AbstractThe city beautiful movement, which in the early 20th Century advocated city beautification as a way to improve the living conditions and civic virtues of the urban dweller, had languished by the Great Depression. Today, new urban economic theory and policymakers are coming to see the provision of consumer leisure amenities as a way to attract population, especially the highly skilled and their employers. However, past studies have only provided indirect evidence of the importance of leisure amenities for urban development. In this paper we propose and validate the number of leisure trips to MSAs as a measure of consumer revealed preferences for local leisure-oriented amenities. Population and employment growth in the 1990s was about 2 percent higher in an MSA with twice as many leisure visits: the third most important predictor of recent population growth in standardized terms. Moreover, this variable does a good job at forecasting out-of-sample growth for the period 2000–2006. "Beautiful cities" disproportionally attracted highly-educated individuals, and experienced faster housing price appreciation, especially in supply-inelastic markets. Investment by local government in new public recreational areas within an MSA was positively associated with higher subsequent city attractiveness. In contrast to the generally declining trends in the American central city, neighborhoods that were close to "central recreational districts" have experienced economic growth, albeit at the cost of minority displacement.
Download InfoIf you experience problems downloading a file, check if you have the proper application to view it first. In case of further problems read the IDEAS help page. Note that these files are not on the IDEAS site. Please be patient as the files may be large.
Bibliographic InfoPaper provided by Institute for the Study of Labor (IZA) in its series IZA Discussion Papers with number 3778.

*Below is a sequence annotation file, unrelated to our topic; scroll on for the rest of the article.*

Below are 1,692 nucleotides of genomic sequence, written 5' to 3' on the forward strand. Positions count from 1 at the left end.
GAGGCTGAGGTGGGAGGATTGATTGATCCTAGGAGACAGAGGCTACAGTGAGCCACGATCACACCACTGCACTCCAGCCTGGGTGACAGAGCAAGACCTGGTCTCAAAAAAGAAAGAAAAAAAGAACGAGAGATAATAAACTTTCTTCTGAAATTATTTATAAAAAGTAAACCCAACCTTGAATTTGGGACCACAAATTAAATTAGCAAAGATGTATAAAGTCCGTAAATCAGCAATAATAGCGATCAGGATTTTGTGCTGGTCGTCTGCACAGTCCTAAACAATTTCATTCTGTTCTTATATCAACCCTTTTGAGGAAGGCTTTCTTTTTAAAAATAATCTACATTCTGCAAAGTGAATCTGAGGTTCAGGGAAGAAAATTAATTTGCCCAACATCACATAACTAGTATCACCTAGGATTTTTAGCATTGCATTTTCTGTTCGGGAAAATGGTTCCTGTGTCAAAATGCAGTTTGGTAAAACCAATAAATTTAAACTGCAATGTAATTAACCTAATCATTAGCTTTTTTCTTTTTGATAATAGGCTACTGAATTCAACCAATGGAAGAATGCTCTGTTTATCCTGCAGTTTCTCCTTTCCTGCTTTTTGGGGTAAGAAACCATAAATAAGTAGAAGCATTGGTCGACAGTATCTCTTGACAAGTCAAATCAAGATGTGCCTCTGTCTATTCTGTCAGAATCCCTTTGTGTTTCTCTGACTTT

Length: 63 pages
Date of creation: Oct 2008
Date of revision:
Contact details of provider:
Postal: IZA, P.O. Box 7240, D-53072 Bonn, Germany
Phone: +49 228 3894 223
Fax: +49 228 3894 180
Web page: http://www.iza.org
Postal: IZA, Margard Ody, P.O. Box 7240, D-53072 Bonn, Germany
Other versions of this item:
- J11 - Labor and Demographic Economics - - Demographic Economics - - - Demographic Trends, Macroeconomic Effects, and Forecasts
- J61 - Labor and Demographic Economics - - Mobility, Unemployment, Vacancies, and Immigrant Workers - - - Geographic Labor Mobility; Immigrant Workers
- R23 - Urban, Rural, Regional, Real Estate, and Transportation Economics - - Household Analysis - - - Regional Migration; Regional Labor Markets; Population
This paper has been announced in the following NEP Reports:
- NEP-ALL-2008-11-11 (All new papers)
- NEP-GEO-2008-11-11 (Economic Geography)
- NEP-MIG-2008-11-11 (Economics of Human Migration)
- NEP-TUR-2008-11-11 (Tourism Economics)
- NEP-URE-2008-11-11 (Urban & Real Estate Economics)
You can help add them by filling out this form.
Blog mentionsAs found by EconAcademics.org, the blog aggregator for Economics research:CitEc Project, subscribe to its RSS feed for this item.
- David Albouy, 2008. "Are Big Cities Bad Places to Live? Estimating Quality of Life across Metropolitan Areas," NBER Working Papers 14472, National Bureau of Economic Research, Inc.
- Gabriel M. Ahlfeldt & Wolfgang Maennig & Felix J. Richter, 2013.
"Urban Renewal after the Berlin Wall,"
049, Chair for Economic Policy, University of Hamburg.
- Gabriel Ahlfeldt & Wolfgang Maennig & Felix J. Richter, 2013. "Urban Renewal after the Berlin Wall," CESifo Working Paper Series 4506, CESifo Group Munich.
- Richter, Felix & Ahlfeldt, Gabriel & Maennig, Wolfgang, 2013. "Urban renewal after the Berlin Wall," Annual Conference 2013 (Duesseldorf): Competition Policy and Regulation in a Global Economic Order 79789, Verein für Socialpolitik / German Economic Association.
- Gabriel M. Ahfeldt & Wolfgang Maennig & Felix J. Richter, 2013. "Urban Renewal after the Berlin Wall," SERC Discussion Papers 0151, Spatial Economics Research Centre, LSE.
- Peter McHenry, 2010. "The Geographic Distribution of Human Capital: Measurement of Contributing Mechanisms," Working Papers 92, Department of Economics, College of William and Mary.
- Gerald Carlino & Robert Hunt, 2009. "What explains the quantity and quality of local inventive activity?," Working Papers 09-12, Federal Reserve Bank of Philadelphia.
For technical questions regarding this item, or to correct its authors, title, abstract, bibliographic or download information, contact: (Mark Fallak).
If references are entirely missing, you can add them using this form.